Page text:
I am a PhD student in Physics. This problem is motivated by representing a spin-$j$ state by Majorana's stellar representation. There are $2j$ points (Majorana stars) on the two-dimensional sphere (Bloch sphere) where the wave function vanishes. Hence, a spin state corresponds to a configuration of points on the sphere. If the spin is placed in an external magnetic field, the configuration of points undergoes rigid rotation.

For a general cyclic evolution, the stars will move around the sphere (like wrapping a plastic bag around a ball), and finally come back to their original position. Therefore, the mathematical question is: how to classify continuous maps from $S^2$ to $S^2$ with $n$ fixed points? Since the homotopy group $π_2(S^2)$ is $Z$, I guess the answer will be a subgroup of $Z$.

For a general reference, see e.g. https://physics.aps.org/articles/v5/65

Any explanation or reference will be appreciated.


Let $x_1, \ldots, x_n$ be your points on the sphere. Choose an $n+1$-th point $z$ on the target sphere, and paths from $z$ to each one of the $x_i$s. By moving along these paths you can construct a homotopy from the space of maps that fix the $x_i$s to the space of maps that send all the points $x_i$ to $z$.

This latter space is the same as the space of pointed maps from the quotient space of $S^2$ by $n$ points to $S^2$. Easy exercise: this quotient space is homotopy equivalent to the wedge sum $$S^2\vee \bigvee_{n-1}S^1$$ It follows that the space of maps that you are asking about is homotopy equivalent to $$\Omega^2S^2\times (\Omega S^2)^{n-1}$$ Here $\Omega^k X$ denotes the space of pointed maps from $S^k$ to $X$.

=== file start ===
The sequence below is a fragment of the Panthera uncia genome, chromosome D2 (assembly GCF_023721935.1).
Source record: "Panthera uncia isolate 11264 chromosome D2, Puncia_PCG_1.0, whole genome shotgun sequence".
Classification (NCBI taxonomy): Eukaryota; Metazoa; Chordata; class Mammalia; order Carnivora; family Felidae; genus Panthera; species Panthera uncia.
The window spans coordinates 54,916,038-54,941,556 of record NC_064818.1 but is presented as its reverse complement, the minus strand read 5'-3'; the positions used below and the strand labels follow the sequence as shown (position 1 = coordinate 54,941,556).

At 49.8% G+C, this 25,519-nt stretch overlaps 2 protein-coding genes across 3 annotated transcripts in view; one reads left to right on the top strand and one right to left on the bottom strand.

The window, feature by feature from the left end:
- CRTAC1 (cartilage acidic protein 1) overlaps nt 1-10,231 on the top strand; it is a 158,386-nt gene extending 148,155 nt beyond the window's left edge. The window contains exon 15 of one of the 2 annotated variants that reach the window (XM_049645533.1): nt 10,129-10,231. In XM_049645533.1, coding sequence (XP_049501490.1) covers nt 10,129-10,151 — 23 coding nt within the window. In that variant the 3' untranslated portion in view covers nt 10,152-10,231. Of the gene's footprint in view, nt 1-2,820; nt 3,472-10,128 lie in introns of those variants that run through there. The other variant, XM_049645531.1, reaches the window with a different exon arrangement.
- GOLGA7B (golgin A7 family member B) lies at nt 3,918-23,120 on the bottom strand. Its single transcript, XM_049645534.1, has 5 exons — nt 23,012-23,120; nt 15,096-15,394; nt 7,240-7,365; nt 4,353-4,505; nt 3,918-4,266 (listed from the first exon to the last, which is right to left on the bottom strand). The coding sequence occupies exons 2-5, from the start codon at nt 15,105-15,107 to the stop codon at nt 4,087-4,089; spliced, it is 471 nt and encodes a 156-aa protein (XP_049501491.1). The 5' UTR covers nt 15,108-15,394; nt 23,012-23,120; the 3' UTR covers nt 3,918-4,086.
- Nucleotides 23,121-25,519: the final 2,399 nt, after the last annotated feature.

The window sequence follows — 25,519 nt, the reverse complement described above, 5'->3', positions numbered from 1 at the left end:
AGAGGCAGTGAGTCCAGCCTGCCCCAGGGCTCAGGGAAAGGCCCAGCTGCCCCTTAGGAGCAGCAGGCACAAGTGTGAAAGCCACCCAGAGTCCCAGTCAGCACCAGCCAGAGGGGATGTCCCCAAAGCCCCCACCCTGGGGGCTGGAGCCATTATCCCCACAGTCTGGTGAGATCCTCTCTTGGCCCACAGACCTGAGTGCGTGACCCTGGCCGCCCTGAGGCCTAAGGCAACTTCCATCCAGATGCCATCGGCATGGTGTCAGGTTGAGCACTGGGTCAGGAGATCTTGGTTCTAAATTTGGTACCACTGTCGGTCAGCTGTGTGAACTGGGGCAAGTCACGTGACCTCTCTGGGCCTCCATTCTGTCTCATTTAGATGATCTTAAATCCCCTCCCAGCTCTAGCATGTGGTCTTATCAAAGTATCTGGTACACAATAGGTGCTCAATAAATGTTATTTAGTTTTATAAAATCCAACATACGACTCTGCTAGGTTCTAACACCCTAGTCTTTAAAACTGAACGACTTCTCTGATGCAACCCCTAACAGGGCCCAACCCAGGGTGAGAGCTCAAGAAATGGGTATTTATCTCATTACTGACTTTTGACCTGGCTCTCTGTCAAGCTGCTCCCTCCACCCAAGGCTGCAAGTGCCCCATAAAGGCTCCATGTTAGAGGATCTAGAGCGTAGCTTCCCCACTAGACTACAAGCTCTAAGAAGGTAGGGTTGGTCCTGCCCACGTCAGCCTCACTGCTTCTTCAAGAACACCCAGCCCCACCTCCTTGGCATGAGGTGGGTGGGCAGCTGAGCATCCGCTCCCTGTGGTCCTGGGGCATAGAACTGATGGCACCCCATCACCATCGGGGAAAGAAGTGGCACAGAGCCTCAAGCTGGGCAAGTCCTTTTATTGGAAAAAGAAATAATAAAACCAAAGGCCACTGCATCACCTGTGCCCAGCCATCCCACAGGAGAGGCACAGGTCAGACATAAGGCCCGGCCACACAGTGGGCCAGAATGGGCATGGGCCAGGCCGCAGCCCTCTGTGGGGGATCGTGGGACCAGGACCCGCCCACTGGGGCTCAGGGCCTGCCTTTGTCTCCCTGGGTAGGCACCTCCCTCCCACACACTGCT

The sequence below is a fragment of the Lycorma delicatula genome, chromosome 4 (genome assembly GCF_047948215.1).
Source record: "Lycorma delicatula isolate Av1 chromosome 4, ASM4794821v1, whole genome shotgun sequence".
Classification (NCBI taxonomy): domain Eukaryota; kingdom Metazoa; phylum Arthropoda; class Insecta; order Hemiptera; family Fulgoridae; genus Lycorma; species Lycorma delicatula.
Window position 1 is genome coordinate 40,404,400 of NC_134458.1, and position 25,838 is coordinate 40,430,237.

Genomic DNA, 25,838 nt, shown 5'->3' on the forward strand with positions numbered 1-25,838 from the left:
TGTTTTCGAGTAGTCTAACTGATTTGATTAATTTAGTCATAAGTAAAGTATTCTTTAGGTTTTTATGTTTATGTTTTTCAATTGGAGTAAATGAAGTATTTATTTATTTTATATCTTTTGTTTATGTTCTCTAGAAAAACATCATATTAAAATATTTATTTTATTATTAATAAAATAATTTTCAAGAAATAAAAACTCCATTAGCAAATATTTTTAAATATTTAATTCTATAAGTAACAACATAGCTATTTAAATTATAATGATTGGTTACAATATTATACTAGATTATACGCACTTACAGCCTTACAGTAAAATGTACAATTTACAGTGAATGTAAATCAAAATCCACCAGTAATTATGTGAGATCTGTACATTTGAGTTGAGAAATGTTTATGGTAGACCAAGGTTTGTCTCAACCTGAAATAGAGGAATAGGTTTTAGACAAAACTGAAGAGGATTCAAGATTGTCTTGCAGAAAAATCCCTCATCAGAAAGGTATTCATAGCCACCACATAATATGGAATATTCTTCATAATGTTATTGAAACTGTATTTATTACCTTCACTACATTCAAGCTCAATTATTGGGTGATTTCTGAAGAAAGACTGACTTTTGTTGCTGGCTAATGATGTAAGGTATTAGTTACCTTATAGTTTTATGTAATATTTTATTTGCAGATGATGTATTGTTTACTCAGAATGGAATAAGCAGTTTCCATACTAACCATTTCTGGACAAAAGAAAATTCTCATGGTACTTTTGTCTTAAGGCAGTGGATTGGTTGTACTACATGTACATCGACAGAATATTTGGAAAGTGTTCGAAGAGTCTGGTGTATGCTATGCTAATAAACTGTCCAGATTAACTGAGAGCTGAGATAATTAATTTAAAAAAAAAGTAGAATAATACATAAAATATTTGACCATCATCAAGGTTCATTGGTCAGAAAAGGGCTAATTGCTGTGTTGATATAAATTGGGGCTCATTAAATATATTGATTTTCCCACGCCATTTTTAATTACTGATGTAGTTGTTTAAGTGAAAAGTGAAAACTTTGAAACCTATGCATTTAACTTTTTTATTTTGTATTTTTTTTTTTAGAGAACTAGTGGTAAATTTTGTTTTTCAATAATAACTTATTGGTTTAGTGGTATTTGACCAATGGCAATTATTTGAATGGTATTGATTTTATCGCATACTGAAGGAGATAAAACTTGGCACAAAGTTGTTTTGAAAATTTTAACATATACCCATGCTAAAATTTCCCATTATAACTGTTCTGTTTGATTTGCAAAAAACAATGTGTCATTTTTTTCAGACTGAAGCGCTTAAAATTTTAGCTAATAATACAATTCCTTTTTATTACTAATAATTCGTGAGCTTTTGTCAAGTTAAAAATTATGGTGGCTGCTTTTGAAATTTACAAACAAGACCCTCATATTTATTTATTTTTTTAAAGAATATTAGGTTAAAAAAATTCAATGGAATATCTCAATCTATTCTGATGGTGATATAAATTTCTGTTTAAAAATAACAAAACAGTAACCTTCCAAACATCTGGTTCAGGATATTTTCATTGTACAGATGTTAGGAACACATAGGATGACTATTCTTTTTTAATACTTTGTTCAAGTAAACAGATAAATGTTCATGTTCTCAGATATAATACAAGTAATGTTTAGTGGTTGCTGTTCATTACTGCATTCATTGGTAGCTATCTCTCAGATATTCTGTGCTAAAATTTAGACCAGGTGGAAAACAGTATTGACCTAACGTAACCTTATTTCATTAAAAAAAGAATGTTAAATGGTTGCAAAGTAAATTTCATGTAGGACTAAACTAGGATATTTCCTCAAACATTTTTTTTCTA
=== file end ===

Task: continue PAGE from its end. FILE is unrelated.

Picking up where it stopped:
The set of path components of this space is the same as $\pi_2(S^2)$, which is $\mathbb Z$. Its higher homotopy groups can be written in terms of those of $S^2$.

Perhaps the moral is this: the homotopy class of a map that fixes $n$ points is determined by the degree, as usual. But you have more choices in constructing a homotopy between two maps of the same degree.

  • $\begingroup$ Thanks for your comment! Can you explain a little bit more why the homotopy groups of the union of spheres is $\mathbb{Z}$? $\endgroup$ – ChonFai Kam Sep 21 '17 at 20:08

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